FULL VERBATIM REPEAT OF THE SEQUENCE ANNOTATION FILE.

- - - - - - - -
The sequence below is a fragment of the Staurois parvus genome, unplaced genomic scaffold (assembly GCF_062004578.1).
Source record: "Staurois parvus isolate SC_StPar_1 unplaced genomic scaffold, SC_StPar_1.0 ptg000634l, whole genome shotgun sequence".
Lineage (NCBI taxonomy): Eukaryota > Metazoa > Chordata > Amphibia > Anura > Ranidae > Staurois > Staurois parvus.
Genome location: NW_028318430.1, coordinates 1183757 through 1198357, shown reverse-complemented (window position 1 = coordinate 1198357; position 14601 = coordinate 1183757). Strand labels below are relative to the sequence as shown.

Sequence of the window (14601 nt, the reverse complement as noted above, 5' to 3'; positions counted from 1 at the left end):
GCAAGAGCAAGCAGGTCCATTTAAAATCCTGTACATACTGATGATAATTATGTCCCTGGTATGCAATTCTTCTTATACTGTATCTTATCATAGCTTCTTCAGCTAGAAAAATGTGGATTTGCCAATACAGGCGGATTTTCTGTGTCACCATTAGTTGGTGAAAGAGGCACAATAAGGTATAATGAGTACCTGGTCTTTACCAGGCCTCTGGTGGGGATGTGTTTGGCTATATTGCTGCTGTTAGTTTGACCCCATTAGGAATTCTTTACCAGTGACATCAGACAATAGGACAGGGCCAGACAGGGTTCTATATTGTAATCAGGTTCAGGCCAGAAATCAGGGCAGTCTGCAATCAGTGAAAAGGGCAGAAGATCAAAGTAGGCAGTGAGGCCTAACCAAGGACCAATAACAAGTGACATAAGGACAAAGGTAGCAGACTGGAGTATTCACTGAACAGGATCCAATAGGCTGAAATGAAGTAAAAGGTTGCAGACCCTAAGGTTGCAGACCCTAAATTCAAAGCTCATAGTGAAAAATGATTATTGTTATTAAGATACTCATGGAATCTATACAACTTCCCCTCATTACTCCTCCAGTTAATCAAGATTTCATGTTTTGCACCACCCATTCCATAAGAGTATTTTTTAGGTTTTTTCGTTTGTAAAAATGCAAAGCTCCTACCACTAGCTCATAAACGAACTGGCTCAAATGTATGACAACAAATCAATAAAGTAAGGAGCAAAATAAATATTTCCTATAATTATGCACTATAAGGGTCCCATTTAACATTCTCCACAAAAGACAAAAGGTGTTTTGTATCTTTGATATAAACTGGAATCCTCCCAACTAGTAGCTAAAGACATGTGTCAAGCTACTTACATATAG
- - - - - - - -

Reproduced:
The sequence below is a fragment of the Staurois parvus genome, unplaced genomic scaffold (assembly GCF_062004578.1).
Source record: "Staurois parvus isolate SC_StPar_1 unplaced genomic scaffold, SC_StPar_1.0 ptg000634l, whole genome shotgun sequence".
Lineage (NCBI taxonomy): Eukaryota > Metazoa > Chordata > Amphibia > Anura > Ranidae > Staurois > Staurois parvus.
Genome location: NW_028318430.1, coordinates 1183757 through 1198357, shown reverse-complemented (window position 1 = coordinate 1198357; position 14601 = coordinate 1183757). Strand labels below are relative to the sequence as shown.

Sequence of the window (14601 nt, the reverse complement as noted above, 5' to 3'; positions counted from 1 at the left end):
GCAAGAGCAAGCAGGTCCATTTAAAATCCTGTACATACTGATGATAATTATGTCCCTGGTATGCAATTCTTCTTATACTGTATCTTATCATAGCTTCTTCAGCTAGAAAAATGTGGATTTGCCAATACAGGCGGATTTTCTGTGTCACCATTAGTTGGTGAAAGAGGCACAATAAGGTATAATGAGTACCTGGTCTTTACCAGGCCTCTGGTGGGGATGTGTTTGGCTATATTGCTGCTGTTAGTTTGACCCCATTAGGAATTCTTTACCAGTGACATCAGACAATAGGACAGGGCCAGACAGGGTTCTATATTGTAATCAGGTTCAGGCCAGAAATCAGGGCAGTCTGCAATCAGTGAAAAGGGCAGAAGATCAAAGTAGGCAGTGAGGCCTAACCAAGGACCAATAACAAGTGACATAAGGACAAAGGTAGCAGACTGGAGTATTCACTGAACAGGATCCAATAGGCTGAAATGAAGTAAAAGGTTGCAGACCCTAAGGTTGCAGACCCTAAATTCAAAGCTCATAGTGAAAAATGATTATTGTTATTAAGATACTCATGGAATCTATACAACTTCCCCTCATTACTCCTCCAGTTAATCAAGATTTCATGTTTTGCACCACCCATTCCATAAGAGTATTTTTTAGGTTTTTTCGTTTGTAAAAATGCAAAGCTCCTACCACTAGCTCATAAACGAACTGGCTCAAATGTATGACAACAAATCAATAAAGTAAGGAGCAAAATAAATATTTCCTATAATTATGCACTATAAGGGTCCCATTTAACATTCTCCACAAAAGACAAAAGGTGTTTTGTATCTTTGATATAAACTGGAATCCTCCCAACTAGTAGCTAAAGACATGTGTCAAGCTACTTACATATAG